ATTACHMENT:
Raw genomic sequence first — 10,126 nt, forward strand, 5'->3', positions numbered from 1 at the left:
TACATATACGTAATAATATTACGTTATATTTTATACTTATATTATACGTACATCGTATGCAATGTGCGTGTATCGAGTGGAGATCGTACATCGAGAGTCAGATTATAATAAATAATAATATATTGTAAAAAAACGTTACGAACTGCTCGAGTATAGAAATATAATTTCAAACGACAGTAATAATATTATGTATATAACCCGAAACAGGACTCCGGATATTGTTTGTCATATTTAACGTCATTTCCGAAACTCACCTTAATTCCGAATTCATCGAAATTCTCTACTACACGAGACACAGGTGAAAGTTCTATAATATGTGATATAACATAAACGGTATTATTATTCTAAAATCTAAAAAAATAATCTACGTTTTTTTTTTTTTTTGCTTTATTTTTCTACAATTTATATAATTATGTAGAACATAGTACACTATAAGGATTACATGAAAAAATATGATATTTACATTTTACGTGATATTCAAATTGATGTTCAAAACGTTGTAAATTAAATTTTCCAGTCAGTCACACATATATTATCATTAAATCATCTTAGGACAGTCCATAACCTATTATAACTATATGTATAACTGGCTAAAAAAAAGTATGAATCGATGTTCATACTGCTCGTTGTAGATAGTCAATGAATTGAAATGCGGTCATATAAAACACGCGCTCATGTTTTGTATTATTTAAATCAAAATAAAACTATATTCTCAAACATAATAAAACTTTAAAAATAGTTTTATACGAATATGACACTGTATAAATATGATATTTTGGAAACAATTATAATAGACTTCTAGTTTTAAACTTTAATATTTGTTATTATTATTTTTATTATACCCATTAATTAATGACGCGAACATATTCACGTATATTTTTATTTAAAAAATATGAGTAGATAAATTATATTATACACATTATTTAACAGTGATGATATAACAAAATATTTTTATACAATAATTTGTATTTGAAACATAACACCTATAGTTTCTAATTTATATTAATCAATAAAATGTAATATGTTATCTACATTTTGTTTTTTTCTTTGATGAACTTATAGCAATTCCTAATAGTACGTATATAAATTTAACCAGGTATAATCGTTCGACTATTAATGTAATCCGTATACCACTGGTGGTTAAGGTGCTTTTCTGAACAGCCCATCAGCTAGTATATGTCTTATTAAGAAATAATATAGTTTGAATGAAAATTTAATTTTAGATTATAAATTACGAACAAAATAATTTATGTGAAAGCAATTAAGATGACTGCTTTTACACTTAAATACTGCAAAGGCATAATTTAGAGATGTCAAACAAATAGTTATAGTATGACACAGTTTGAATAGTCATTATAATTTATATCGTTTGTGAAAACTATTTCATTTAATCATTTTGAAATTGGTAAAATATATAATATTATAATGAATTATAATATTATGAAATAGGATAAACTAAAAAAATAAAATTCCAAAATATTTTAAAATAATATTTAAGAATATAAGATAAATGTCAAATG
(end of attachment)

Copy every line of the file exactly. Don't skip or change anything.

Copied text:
Raw genomic sequence first — 10,126 nt, forward strand, 5'->3', positions numbered from 1 at the left:
TACATATACGTAATAATATTACGTTATATTTTATACTTATATTATACGTACATCGTATGCAATGTGCGTGTATCGAGTGGAGATCGTACATCGAGAGTCAGATTATAATAAATAATAATATATTGTAAAAAAACGTTACGAACTGCTCGAGTATAGAAATATAATTTCAAACGACAGTAATAATATTATGTATATAACCCGAAACAGGACTCCGGATATTGTTTGTCATATTTAACGTCATTTCCGAAACTCACCTTAATTCCGAATTCATCGAAATTCTCTACTACACGAGACACAGGTGAAAGTTCTATAATATGTGATATAACATAAACGGTATTATTATTCTAAAATCTAAAAAAATAATCTACGTTTTTTTTTTTTTTTGCTTTATTTTTCTACAATTTATATAATTATGTAGAACATAGTACACTATAAGGATTACATGAAAAAATATGATATTTACATTTTACGTGATATTCAAATTGATGTTCAAAACGTTGTAAATTAAATTTTCCAGTCAGTCACACATATATTATCATTAAATCATCTTAGGACAGTCCATAACCTATTATAACTATATGTATAACTGGCTAAAAAAAAGTATGAATCGATGTTCATACTGCTCGTTGTAGATAGTCAATGAATTGAAATGCGGTCATATAAAACACGCGCTCATGTTTTGTATTATTTAAATCAAAATAAAACTATATTCTCAAACATAATAAAACTTTAAAAATAGTTTTATACGAATATGACACTGTATAAATATGATATTTTGGAAACAATTATAATAGACTTCTAGTTTTAAACTTTAATATTTGTTATTATTATTTTTATTATACCCATTAATTAATGACGCGAACATATTCACGTATATTTTTATTTAAAAAATATGAGTAGATAAATTATATTATACACATTATTTAACAGTGATGATATAACAAAATATTTTTATACAATAATTTGTATTTGAAACATAACACCTATAGTTTCTAATTTATATTAATCAATAAAATGTAATATGTTATCTACATTTTGTTTTTTTCTTTGATGAACTTATAGCAATTCCTAATAGTACGTATATAAATTTAACCAGGTATAATCGTTCGACTATTAATGTAATCCGTATACCACTGGTGGTTAAGGTGCTTTTCTGAACAGCCCATCAGCTAGTATATGTCTTATTAAGAAATAATATAGTTTGAATGAAAATTTAATTTTAGATTATAAATTACGAACAAAATAATTTATGTGAAAGCAATTAAGATGACTGCTTTTACACTTAAATACTGCAAAGGCATAATTTAGAGATGTCAAACAAATAGTTATAGTATGACACAGTTTGAATAGTCATTATAATTTATATCGTTTGTGAAAACTATTTCATTTAATCATTTTGAAATTGGTAAAATATATAATATTATAATGAATTATAATATTATGAAATAGGATAAACTAAAAAAATAAAATTCCAAAATATTTTAAAATAATATTTAAGAATATAAGATAAATGTCAAATG